[QODLink]
Europe

Mad cow disease suspected in Romanian beef

Russia bans imports of country's beef after preliminary tests indicate presence of BSE.

Last updated: 02 Jul 2014 16:26
Email Article
Print Article
Share article
Send Feedback
BSE is fatal to cows and can cause a fatal brain disease in people who eat tainted beef [AP]

Officials say they have found a case of suspected mad cow disease in Romanian beef.

Romania's animal health and safety authority said on Wednesday a preliminary test on May 1 indicated the cow was infected with bovine spongiform encephalopathy.

It said the carcass has been sent to a British laboratory for further tests and it could be an "atypical form of BSE which appears naturally and spontaneously in cattle".

The officials only revealed the case after Russia decided to ban imports of Romanian beef, citing fears of BSE. It was not clear how the Russians learned about it.

BSE is fatal to cows and can cause a fatal brain disease in people who eat tainted beef.

Romania exports up to one million cattle a year, mainly to the Netherlands, Italy, and Croatia.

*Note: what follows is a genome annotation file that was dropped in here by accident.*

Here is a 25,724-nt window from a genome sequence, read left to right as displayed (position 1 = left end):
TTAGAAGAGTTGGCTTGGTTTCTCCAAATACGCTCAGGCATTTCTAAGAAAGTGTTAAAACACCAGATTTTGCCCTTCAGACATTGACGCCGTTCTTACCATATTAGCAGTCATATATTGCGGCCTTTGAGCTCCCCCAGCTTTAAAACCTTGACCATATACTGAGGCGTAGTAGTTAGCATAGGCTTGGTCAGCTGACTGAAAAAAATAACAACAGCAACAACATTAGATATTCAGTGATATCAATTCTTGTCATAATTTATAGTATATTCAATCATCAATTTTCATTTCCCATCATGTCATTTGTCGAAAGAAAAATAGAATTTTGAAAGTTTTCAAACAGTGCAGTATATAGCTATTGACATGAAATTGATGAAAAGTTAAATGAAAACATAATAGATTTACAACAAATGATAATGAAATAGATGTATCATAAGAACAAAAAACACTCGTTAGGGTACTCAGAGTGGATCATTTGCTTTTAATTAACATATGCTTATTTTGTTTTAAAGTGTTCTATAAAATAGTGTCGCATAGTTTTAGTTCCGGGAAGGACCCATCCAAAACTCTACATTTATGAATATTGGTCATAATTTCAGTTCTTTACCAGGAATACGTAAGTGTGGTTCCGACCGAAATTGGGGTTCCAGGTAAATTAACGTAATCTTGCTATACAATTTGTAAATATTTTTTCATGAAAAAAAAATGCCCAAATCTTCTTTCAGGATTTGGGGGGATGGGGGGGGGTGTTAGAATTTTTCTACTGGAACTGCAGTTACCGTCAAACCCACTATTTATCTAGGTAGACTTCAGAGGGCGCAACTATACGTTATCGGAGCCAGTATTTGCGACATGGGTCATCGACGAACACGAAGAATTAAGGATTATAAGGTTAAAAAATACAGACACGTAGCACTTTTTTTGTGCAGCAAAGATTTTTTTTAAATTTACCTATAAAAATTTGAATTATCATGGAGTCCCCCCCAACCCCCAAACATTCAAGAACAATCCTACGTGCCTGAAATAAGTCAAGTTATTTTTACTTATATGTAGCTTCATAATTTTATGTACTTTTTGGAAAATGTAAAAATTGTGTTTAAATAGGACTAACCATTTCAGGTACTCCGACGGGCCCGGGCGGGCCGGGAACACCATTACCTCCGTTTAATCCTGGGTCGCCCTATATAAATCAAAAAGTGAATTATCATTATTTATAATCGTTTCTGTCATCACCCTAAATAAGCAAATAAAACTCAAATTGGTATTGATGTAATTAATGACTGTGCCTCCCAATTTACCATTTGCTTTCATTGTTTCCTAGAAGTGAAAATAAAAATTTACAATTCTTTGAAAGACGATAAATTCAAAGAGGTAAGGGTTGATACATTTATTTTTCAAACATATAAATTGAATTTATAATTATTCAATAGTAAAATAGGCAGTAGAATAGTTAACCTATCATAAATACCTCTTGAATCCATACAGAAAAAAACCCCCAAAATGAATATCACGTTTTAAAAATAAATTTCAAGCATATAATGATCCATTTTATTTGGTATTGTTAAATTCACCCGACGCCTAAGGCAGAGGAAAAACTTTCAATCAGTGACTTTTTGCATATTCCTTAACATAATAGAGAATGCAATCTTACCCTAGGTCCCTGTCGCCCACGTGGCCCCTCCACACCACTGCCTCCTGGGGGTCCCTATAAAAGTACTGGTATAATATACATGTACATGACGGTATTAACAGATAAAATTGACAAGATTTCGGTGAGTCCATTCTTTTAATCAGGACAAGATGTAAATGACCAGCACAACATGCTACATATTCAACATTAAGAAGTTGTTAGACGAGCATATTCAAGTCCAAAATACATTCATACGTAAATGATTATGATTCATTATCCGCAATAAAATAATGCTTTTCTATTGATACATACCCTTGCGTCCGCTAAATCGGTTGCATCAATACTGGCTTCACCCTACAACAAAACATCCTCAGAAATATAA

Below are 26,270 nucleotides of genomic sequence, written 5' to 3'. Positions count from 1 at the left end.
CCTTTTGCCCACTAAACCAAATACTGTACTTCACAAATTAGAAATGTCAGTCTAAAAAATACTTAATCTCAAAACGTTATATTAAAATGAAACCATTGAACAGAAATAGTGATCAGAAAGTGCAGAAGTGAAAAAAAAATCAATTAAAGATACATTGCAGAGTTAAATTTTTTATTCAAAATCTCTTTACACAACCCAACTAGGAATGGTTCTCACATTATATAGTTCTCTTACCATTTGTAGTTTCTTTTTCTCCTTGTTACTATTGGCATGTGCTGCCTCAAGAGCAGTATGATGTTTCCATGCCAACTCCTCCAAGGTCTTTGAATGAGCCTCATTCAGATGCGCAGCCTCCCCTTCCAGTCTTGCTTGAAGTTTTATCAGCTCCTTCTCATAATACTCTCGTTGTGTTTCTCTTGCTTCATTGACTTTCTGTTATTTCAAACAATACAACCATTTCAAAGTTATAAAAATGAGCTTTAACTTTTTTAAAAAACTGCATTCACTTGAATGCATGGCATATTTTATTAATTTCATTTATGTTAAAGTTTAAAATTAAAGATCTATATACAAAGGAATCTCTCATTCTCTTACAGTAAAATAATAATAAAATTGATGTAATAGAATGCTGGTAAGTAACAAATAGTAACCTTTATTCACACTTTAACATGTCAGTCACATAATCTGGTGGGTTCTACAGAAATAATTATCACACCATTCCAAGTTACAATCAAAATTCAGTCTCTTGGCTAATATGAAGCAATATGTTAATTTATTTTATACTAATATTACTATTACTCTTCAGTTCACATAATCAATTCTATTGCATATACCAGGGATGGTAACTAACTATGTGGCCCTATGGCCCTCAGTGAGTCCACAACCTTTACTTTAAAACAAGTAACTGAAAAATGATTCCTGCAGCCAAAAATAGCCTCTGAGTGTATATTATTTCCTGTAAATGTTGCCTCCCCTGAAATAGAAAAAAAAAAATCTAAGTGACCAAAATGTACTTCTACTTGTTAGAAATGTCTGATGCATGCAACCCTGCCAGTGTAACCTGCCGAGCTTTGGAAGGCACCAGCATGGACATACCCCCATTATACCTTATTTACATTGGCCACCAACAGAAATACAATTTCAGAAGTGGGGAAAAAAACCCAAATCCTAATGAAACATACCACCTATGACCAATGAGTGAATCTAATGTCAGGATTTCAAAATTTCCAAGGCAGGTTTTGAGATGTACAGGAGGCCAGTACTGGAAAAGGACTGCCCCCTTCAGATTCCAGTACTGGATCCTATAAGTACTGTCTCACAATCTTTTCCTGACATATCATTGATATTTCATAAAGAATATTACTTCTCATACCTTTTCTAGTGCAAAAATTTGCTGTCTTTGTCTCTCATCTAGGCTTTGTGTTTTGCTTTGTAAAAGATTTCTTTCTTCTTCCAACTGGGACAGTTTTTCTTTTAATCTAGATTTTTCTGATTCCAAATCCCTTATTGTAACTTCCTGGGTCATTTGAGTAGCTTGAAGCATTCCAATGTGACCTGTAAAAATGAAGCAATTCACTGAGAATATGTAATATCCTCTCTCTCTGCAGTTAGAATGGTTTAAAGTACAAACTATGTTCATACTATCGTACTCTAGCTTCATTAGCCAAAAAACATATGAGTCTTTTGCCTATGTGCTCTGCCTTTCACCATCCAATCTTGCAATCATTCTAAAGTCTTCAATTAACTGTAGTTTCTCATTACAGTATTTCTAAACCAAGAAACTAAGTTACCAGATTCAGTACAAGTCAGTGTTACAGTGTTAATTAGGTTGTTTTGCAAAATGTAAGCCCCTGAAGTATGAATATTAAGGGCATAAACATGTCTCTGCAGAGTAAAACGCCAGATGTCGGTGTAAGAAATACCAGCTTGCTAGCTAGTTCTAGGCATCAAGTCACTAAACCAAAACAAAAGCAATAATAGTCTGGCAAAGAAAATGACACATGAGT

132

Source:
Associated Press
Email Article
Print Article
Share article
Send Feedback
Featured on Al Jazeera
'Justice for All' demonstrations swell across the US over the deaths of African Americans in police encounters.
Six former Guantanamo detainees are now free in Uruguay with some hailing the decision to grant them asylum.
Disproportionately high number of Aboriginal people in prison highlights inequality and marginalisation, critics say.
Nearly half of Canadians have suffered inappropriate advances on the job - and the political arena is no exception.
Featured
Women's rights activists are demanding change after Hanna Lalango, 16, was gang-raped on a bus and left for dead.
Buried in Sweden's northern forest, Sorsele has welcomed many unaccompanied kids who help stabilise a town exodus.
A look at the changing face of North Korea, three years after the death of 'Dear Leader'.
While some fear a Muslim backlash after café killings, solidarity instead appears to be the order of the day.
Victims spared by the deadly disease are reporting blindness and other unexpected post-Ebola health issues.